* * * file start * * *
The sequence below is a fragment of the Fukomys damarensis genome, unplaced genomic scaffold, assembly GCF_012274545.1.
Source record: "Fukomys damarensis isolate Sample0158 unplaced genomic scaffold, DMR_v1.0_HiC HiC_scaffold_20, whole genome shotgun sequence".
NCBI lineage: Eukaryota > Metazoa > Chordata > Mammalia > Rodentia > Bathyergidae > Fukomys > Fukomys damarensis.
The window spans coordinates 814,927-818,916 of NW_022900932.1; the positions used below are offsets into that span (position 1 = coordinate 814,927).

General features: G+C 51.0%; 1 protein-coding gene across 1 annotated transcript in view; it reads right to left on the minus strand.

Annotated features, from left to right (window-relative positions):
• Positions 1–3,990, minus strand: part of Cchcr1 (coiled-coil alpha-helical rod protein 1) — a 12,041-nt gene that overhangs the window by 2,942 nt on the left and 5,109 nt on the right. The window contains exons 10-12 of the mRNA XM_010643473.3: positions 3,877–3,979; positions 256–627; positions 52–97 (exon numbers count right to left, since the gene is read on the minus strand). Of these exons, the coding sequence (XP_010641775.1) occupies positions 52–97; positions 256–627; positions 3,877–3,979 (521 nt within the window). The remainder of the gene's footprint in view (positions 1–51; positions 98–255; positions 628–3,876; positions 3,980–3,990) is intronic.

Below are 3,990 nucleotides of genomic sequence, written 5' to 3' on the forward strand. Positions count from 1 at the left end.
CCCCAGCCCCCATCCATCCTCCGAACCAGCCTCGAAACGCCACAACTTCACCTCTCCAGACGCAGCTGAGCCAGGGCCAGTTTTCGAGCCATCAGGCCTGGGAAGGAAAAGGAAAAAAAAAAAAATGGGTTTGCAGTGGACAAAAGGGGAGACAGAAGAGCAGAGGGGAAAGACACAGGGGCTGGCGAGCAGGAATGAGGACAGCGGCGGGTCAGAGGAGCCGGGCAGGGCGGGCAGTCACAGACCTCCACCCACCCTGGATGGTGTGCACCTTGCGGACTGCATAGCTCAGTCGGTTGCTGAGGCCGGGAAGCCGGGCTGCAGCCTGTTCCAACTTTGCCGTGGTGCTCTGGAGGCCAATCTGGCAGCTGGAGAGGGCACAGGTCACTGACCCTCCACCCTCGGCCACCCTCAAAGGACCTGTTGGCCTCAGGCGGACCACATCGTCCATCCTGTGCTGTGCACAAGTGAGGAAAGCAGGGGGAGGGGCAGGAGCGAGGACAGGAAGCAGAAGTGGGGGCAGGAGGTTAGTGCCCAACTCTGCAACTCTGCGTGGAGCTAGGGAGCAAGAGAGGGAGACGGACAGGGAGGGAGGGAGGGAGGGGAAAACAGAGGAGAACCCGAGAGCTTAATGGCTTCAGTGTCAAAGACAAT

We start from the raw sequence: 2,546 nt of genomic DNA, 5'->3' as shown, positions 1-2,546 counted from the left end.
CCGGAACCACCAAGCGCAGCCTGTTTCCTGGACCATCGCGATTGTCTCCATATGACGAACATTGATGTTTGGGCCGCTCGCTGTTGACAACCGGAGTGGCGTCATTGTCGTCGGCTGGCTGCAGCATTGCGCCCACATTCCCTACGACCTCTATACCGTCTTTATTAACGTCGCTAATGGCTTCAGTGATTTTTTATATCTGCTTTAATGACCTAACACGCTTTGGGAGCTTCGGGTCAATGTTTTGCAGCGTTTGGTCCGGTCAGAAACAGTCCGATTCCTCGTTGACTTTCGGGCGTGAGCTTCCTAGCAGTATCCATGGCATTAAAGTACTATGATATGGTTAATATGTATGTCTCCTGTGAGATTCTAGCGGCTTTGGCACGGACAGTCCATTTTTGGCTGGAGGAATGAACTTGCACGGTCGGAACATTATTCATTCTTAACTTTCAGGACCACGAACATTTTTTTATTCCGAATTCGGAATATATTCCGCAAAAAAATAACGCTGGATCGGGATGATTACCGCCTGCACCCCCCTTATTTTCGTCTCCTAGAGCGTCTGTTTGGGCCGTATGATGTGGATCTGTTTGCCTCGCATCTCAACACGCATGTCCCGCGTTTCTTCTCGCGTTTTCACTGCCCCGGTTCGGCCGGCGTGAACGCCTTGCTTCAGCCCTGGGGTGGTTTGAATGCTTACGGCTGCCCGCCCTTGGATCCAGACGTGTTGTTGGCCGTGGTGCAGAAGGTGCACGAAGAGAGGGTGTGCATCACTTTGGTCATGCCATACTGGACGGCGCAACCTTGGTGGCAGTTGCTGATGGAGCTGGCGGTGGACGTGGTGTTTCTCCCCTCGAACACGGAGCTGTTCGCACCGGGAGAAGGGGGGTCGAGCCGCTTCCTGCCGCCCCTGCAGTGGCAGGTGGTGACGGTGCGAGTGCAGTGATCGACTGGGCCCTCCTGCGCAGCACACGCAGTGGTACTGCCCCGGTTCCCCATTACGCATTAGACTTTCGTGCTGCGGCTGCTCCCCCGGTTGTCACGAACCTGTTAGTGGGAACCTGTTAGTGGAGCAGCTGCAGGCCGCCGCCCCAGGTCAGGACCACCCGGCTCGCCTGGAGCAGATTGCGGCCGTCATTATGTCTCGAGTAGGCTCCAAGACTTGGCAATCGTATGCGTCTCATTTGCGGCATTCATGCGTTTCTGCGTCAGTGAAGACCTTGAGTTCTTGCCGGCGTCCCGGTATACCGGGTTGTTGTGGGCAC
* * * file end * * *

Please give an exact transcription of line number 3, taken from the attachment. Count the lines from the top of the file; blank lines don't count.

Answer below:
NCBI lineage: Eukaryota > Metazoa > Chordata > Mammalia > Rodentia > Bathyergidae > Fukomys > Fukomys damarensis.